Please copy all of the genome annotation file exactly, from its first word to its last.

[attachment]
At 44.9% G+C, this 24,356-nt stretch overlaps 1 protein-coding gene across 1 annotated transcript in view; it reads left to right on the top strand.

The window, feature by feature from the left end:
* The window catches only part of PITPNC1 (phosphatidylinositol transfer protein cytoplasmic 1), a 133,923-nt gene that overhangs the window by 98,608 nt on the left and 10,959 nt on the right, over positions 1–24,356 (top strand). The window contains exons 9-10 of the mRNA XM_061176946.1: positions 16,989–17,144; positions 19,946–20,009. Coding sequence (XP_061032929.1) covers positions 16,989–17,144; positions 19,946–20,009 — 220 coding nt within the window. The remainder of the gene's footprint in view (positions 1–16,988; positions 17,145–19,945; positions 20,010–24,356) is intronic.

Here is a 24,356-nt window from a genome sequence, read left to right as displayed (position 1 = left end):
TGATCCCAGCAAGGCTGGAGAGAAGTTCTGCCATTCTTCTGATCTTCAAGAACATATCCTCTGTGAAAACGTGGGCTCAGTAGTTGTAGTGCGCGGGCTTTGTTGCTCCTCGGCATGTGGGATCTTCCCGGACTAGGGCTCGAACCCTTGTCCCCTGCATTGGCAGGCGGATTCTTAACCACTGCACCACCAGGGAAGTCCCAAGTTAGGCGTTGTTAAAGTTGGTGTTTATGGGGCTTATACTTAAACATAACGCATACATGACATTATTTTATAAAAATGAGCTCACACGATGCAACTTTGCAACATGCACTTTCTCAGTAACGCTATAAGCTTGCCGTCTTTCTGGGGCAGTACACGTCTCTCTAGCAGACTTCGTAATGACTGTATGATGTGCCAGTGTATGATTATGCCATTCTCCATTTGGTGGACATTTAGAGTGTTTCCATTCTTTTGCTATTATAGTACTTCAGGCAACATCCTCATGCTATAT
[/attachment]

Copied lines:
At 44.9% G+C, this 24,356-nt stretch overlaps 1 protein-coding gene across 1 annotated transcript in view; it reads left to right on the top strand.

The window, feature by feature from the left end:
* The window catches only part of PITPNC1 (phosphatidylinositol transfer protein cytoplasmic 1), a 133,923-nt gene that overhangs the window by 98,608 nt on the left and 10,959 nt on the right, over positions 1–24,356 (top strand). The window contains exons 9-10 of the mRNA XM_061176946.1: positions 16,989–17,144; positions 19,946–20,009. Coding sequence (XP_061032929.1) covers positions 16,989–17,144; positions 19,946–20,009 — 220 coding nt within the window. The remainder of the gene's footprint in view (positions 1–16,988; positions 17,145–19,945; positions 20,010–24,356) is intronic.

Here is a 24,356-nt window from a genome sequence, read left to right as displayed (position 1 = left end):
TGATCCCAGCAAGGCTGGAGAGAAGTTCTGCCATTCTTCTGATCTTCAAGAACATATCCTCTGTGAAAACGTGGGCTCAGTAGTTGTAGTGCGCGGGCTTTGTTGCTCCTCGGCATGTGGGATCTTCCCGGACTAGGGCTCGAACCCTTGTCCCCTGCATTGGCAGGCGGATTCTTAACCACTGCACCACCAGGGAAGTCCCAAGTTAGGCGTTGTTAAAGTTGGTGTTTATGGGGCTTATACTTAAACATAACGCATACATGACATTATTTTATAAAAATGAGCTCACACGATGCAACTTTGCAACATGCACTTTCTCAGTAACGCTATAAGCTTGCCGTCTTTCTGGGGCAGTACACGTCTCTCTAGCAGACTTCGTAATGACTGTATGATGTGCCAGTGTATGATTATGCCATTCTCCATTTGGTGGACATTTAGAGTGTTTCCATTCTTTTGCTATTATAGTACTTCAGGCAACATCCTCATGCTATAT